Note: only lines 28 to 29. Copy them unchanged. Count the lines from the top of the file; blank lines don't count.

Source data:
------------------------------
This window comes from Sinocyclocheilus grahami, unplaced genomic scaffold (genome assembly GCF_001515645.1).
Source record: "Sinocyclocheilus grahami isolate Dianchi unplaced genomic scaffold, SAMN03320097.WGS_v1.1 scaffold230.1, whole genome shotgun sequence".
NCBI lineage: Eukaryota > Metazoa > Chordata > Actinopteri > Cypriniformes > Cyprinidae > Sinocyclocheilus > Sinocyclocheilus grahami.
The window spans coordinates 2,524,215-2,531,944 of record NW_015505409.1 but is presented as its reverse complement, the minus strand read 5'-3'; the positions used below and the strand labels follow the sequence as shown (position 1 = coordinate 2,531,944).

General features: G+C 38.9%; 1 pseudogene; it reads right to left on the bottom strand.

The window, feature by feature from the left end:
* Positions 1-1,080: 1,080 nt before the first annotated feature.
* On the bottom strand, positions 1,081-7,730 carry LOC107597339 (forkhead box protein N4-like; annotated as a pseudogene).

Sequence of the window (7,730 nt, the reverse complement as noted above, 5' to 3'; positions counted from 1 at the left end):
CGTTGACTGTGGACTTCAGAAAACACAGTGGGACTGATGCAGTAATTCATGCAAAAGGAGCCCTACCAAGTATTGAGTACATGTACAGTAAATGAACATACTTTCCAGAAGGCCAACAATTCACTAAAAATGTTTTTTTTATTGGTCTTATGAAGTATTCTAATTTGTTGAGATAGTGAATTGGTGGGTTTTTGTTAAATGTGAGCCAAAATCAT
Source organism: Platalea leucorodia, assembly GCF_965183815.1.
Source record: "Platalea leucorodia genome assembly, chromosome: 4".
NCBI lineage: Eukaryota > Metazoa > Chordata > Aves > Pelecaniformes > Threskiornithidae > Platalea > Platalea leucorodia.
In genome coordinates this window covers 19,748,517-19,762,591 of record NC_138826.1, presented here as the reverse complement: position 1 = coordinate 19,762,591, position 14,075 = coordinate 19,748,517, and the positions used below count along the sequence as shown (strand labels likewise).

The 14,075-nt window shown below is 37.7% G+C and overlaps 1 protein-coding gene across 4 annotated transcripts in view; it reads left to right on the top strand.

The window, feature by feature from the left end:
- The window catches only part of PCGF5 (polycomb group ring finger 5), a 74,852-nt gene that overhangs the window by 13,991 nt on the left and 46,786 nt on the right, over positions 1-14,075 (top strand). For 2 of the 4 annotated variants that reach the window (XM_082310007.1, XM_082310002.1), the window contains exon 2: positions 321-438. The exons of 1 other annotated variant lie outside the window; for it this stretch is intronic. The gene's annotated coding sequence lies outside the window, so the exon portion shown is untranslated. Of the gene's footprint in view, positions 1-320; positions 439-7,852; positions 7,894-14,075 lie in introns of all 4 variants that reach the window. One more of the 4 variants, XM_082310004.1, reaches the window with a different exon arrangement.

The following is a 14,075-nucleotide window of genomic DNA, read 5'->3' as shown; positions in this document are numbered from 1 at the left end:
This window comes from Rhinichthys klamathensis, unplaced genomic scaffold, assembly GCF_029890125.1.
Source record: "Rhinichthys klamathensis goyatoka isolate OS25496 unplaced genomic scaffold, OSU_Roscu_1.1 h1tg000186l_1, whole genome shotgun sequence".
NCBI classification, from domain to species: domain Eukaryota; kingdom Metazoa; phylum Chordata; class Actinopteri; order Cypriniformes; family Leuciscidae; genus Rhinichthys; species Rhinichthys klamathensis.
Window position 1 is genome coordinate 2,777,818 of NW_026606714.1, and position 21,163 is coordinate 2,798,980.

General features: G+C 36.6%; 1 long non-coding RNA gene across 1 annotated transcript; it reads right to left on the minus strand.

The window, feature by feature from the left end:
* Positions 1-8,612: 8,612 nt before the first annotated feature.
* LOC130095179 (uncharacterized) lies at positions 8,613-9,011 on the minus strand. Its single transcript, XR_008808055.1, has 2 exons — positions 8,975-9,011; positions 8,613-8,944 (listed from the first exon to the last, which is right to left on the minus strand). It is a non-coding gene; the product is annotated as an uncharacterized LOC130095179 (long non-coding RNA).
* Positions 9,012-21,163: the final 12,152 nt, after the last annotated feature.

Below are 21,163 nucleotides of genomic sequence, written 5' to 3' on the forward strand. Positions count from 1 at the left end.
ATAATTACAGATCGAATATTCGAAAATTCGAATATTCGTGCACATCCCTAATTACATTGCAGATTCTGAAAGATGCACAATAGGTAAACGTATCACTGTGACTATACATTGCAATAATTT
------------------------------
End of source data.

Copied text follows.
Below are 21,163 nucleotides of genomic sequence, written 5' to 3' on the forward strand. Positions count from 1 at the left end.
ATAATTACAGATCGAATATTCGAAAATTCGAATATTCGTGCACATCCCTAATTACATTGCAGATTCTGAAAGATGCACAATAGGTAAACGTATCACTGTGACTATACATTGCAATAATTT